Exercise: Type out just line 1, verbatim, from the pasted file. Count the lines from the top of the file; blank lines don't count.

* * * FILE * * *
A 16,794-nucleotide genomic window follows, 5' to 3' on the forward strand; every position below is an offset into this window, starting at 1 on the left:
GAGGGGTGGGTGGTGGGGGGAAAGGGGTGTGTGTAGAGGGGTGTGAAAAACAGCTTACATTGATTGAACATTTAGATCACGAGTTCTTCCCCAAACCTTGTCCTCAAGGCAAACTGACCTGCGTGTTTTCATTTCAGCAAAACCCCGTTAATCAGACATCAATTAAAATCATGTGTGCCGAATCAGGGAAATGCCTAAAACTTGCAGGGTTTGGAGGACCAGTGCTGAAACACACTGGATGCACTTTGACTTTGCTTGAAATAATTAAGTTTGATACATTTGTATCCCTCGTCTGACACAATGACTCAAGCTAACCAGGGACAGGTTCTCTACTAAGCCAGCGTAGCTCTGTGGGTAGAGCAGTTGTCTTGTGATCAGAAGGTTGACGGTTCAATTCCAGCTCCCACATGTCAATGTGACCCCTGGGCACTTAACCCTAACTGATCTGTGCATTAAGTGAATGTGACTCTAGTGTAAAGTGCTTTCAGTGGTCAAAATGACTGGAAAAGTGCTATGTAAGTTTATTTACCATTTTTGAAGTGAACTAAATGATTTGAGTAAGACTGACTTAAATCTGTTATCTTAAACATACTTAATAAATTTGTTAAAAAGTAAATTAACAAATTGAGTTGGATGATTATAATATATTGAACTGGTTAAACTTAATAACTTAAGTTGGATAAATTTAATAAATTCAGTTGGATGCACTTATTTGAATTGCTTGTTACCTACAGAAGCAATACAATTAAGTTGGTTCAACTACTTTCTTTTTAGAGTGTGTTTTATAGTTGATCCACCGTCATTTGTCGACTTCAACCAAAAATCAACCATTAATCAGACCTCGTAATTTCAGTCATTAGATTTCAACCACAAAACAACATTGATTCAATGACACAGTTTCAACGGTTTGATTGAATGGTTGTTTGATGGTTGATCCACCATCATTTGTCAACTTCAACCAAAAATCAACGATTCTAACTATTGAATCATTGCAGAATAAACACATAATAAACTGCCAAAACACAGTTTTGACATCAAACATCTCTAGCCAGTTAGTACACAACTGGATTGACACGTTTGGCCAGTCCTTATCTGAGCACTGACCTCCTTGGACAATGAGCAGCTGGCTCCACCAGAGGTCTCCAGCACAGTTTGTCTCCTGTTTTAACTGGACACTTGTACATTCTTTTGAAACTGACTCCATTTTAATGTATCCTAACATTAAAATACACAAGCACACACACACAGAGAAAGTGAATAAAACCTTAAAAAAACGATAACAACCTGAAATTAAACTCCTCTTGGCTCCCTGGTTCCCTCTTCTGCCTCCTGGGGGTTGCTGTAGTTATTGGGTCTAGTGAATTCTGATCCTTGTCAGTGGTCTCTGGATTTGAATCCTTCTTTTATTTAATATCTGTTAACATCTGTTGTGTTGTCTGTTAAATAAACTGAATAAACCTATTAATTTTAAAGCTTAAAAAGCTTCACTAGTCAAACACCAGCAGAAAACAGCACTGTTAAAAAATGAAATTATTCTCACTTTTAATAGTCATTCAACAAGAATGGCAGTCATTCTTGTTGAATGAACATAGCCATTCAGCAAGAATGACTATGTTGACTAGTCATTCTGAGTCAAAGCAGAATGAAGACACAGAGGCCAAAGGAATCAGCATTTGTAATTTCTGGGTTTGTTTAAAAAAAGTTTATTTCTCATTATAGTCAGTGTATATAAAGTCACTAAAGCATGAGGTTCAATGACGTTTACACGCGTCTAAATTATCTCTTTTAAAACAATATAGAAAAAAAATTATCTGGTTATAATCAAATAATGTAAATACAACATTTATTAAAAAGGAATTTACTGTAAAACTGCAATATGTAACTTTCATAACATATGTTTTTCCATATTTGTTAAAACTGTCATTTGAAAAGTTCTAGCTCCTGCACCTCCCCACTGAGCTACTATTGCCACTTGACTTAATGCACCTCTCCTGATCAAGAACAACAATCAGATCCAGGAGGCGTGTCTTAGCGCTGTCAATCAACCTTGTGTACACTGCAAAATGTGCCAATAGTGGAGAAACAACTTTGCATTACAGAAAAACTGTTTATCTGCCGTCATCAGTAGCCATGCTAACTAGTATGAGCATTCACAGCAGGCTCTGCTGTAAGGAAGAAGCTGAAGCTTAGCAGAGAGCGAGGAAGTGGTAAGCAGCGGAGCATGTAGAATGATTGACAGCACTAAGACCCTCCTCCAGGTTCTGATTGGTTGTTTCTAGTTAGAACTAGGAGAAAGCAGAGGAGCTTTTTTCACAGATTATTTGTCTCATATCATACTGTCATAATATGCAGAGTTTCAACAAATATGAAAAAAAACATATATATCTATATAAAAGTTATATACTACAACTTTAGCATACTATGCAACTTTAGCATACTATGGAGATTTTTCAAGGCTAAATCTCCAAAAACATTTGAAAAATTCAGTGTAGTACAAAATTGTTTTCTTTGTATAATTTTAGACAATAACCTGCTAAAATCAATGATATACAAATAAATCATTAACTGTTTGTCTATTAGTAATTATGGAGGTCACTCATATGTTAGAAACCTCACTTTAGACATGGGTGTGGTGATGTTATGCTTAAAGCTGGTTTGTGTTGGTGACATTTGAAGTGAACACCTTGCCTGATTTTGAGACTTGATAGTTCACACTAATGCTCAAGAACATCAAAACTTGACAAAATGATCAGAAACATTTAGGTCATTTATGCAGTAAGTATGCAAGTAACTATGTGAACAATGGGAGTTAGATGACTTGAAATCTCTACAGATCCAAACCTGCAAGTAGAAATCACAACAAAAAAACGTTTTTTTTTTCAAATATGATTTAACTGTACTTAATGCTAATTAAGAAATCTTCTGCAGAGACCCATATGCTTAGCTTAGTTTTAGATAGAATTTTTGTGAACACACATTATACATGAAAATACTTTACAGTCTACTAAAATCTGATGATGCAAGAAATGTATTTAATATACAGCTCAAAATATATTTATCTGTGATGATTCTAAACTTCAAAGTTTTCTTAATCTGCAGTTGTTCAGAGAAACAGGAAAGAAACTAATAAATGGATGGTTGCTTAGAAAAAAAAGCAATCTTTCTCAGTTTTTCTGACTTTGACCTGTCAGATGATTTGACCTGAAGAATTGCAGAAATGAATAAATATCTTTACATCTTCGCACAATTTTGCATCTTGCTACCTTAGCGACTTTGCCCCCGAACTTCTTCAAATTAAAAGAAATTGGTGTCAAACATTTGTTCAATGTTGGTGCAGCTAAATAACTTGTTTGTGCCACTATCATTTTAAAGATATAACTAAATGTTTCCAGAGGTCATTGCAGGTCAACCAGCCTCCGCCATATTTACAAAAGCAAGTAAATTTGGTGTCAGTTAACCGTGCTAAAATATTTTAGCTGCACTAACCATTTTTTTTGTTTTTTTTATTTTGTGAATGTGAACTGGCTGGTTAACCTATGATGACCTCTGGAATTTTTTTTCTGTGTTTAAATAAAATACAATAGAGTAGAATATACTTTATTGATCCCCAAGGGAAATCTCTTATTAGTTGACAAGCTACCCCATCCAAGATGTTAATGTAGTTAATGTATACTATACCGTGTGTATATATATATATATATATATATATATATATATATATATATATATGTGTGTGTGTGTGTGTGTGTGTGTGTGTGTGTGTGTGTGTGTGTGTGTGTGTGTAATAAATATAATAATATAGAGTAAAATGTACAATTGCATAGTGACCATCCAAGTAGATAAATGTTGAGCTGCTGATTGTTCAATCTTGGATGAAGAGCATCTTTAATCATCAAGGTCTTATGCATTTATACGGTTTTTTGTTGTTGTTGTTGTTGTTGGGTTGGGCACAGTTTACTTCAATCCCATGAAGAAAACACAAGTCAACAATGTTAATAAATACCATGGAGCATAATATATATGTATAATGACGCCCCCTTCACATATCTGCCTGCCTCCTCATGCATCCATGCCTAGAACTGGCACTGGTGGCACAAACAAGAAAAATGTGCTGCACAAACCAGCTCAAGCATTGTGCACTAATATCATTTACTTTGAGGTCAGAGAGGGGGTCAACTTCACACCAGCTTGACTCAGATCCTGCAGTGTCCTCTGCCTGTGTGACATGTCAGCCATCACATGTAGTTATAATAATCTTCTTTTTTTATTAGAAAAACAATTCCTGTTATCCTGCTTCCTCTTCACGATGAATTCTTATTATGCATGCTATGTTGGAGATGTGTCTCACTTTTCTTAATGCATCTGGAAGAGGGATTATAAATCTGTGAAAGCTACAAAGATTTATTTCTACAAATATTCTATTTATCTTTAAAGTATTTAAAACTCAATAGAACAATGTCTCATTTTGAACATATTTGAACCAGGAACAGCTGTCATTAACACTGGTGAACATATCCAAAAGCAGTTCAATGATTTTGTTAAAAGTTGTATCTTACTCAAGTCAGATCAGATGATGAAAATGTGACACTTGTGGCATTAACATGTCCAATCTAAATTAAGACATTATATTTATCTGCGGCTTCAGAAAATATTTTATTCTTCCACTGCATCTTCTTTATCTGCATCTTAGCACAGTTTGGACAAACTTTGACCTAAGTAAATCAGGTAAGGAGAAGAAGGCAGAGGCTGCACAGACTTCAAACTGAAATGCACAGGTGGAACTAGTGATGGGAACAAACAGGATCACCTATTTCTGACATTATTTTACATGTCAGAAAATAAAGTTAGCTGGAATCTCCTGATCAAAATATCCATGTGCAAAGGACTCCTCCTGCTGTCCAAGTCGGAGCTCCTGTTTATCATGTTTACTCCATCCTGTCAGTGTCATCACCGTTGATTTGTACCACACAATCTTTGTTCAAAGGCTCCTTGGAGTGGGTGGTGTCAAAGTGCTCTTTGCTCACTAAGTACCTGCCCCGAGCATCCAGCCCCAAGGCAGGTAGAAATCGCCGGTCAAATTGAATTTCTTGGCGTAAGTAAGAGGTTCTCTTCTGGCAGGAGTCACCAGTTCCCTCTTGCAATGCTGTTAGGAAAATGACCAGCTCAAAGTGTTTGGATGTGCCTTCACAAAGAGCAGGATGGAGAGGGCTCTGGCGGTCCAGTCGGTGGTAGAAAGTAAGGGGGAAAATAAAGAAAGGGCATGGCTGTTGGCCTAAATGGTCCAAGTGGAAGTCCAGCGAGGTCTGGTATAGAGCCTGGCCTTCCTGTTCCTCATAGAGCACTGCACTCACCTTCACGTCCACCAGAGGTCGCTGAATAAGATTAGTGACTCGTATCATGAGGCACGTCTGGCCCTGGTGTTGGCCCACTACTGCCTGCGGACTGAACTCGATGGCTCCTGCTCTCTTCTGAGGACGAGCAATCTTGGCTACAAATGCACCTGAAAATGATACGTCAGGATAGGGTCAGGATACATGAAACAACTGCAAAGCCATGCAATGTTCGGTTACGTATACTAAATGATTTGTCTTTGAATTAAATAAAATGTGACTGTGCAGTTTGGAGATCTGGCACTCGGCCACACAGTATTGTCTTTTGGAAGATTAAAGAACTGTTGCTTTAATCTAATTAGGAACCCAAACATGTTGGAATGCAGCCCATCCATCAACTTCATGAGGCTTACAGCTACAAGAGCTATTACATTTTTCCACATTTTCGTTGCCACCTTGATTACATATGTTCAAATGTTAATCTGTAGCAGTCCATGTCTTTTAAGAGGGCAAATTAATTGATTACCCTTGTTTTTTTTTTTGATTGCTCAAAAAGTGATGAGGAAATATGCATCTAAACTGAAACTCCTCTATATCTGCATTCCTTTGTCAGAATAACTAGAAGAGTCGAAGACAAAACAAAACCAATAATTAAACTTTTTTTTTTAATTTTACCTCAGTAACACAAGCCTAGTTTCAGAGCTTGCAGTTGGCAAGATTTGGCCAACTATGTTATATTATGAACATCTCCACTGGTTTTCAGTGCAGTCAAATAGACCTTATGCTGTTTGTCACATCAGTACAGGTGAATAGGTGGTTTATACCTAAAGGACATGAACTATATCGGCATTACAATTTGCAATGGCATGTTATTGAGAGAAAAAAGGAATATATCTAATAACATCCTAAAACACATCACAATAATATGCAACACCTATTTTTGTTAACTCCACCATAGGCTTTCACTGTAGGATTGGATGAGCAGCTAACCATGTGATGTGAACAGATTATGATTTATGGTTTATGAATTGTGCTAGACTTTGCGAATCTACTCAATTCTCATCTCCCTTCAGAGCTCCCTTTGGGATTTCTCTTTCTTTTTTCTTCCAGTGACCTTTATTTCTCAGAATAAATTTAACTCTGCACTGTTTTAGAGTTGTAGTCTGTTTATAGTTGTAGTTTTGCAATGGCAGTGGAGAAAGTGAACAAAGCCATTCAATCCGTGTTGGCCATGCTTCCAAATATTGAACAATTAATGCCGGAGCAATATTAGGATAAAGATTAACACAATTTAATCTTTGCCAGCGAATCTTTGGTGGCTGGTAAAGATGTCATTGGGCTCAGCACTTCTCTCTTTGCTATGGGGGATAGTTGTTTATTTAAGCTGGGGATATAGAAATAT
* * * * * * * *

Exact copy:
A 16,794-nucleotide genomic window follows, 5' to 3' on the forward strand; every position below is an offset into this window, starting at 1 on the left: